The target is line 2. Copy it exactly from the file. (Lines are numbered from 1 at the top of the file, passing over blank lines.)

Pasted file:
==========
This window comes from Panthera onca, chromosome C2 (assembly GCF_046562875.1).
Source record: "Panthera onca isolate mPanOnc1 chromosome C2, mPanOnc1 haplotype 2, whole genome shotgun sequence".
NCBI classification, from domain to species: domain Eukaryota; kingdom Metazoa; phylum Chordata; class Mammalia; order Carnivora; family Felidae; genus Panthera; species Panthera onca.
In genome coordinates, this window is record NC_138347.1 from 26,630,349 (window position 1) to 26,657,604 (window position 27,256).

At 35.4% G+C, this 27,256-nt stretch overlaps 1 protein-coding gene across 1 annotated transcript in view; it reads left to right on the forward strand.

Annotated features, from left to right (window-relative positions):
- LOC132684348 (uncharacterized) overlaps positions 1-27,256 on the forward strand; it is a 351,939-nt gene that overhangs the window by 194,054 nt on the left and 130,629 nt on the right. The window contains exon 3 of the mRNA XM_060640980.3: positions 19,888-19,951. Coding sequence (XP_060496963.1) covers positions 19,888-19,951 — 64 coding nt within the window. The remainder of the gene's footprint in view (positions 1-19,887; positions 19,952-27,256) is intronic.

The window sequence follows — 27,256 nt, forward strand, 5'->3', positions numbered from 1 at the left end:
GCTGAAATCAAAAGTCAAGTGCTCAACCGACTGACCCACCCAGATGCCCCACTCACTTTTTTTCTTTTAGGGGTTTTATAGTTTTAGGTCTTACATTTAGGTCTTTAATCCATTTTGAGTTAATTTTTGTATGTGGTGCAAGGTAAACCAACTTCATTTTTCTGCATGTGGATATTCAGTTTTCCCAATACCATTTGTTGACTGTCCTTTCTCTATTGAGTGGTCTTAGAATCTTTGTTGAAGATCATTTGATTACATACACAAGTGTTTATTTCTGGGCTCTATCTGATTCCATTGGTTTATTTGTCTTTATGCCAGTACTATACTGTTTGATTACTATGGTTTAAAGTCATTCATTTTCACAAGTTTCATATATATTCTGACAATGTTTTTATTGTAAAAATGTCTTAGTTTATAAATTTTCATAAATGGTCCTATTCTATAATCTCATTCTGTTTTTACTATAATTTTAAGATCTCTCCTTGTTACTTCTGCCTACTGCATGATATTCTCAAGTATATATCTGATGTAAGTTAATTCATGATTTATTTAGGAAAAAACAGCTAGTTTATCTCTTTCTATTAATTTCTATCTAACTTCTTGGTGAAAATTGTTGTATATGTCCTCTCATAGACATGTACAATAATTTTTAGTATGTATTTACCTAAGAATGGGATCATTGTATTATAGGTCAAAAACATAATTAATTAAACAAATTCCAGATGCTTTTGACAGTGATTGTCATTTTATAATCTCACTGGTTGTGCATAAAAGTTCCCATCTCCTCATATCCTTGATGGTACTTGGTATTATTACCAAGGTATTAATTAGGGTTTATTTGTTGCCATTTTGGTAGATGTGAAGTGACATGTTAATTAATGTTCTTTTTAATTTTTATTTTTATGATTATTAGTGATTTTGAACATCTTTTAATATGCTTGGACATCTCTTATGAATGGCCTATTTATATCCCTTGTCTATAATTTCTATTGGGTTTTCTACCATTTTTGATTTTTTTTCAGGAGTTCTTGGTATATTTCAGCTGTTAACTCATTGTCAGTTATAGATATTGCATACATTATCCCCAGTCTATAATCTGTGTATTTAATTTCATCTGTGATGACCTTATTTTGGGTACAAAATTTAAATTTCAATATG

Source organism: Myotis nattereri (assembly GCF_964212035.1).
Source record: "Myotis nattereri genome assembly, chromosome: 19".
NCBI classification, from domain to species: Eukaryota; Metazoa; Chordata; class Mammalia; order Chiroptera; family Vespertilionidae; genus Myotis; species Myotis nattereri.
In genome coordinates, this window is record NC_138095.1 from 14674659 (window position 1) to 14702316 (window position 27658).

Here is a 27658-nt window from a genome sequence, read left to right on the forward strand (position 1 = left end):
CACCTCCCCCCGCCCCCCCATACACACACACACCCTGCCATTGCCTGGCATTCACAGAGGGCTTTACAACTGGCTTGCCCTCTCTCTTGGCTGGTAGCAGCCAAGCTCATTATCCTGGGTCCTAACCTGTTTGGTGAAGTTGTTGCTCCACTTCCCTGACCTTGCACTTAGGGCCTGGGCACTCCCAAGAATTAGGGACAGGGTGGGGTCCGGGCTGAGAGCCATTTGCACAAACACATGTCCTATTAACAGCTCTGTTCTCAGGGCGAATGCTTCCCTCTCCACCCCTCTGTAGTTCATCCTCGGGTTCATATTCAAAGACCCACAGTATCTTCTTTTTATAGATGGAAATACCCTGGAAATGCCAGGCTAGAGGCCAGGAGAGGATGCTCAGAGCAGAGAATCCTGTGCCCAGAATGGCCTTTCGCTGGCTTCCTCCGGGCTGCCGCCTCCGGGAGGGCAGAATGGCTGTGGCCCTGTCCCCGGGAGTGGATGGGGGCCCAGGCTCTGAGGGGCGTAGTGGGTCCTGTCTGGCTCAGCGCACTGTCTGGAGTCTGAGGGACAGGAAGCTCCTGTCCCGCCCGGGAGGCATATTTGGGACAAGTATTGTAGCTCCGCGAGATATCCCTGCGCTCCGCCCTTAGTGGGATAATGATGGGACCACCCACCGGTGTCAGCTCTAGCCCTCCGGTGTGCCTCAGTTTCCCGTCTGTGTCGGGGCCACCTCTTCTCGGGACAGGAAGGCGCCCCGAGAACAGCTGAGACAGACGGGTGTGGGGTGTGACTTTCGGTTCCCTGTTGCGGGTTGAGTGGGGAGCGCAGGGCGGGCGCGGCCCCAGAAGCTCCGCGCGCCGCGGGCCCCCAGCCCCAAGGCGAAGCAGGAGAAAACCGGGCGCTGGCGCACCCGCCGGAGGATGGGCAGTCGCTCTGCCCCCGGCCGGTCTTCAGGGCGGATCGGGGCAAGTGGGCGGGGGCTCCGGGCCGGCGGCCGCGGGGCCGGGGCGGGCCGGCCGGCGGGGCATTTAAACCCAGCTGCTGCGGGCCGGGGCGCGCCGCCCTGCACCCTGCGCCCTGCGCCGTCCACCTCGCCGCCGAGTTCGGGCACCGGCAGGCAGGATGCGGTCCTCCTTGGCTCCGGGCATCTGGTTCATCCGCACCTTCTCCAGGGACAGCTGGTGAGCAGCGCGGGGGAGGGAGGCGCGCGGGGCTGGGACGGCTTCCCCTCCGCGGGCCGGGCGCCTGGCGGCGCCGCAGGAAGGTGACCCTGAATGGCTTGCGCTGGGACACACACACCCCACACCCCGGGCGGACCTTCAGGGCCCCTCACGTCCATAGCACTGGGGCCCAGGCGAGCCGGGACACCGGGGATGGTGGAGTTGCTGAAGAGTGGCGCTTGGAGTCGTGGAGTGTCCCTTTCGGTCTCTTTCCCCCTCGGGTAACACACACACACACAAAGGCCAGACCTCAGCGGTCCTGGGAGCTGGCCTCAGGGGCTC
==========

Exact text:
Source record: "Panthera onca isolate mPanOnc1 chromosome C2, mPanOnc1 haplotype 2, whole genome shotgun sequence".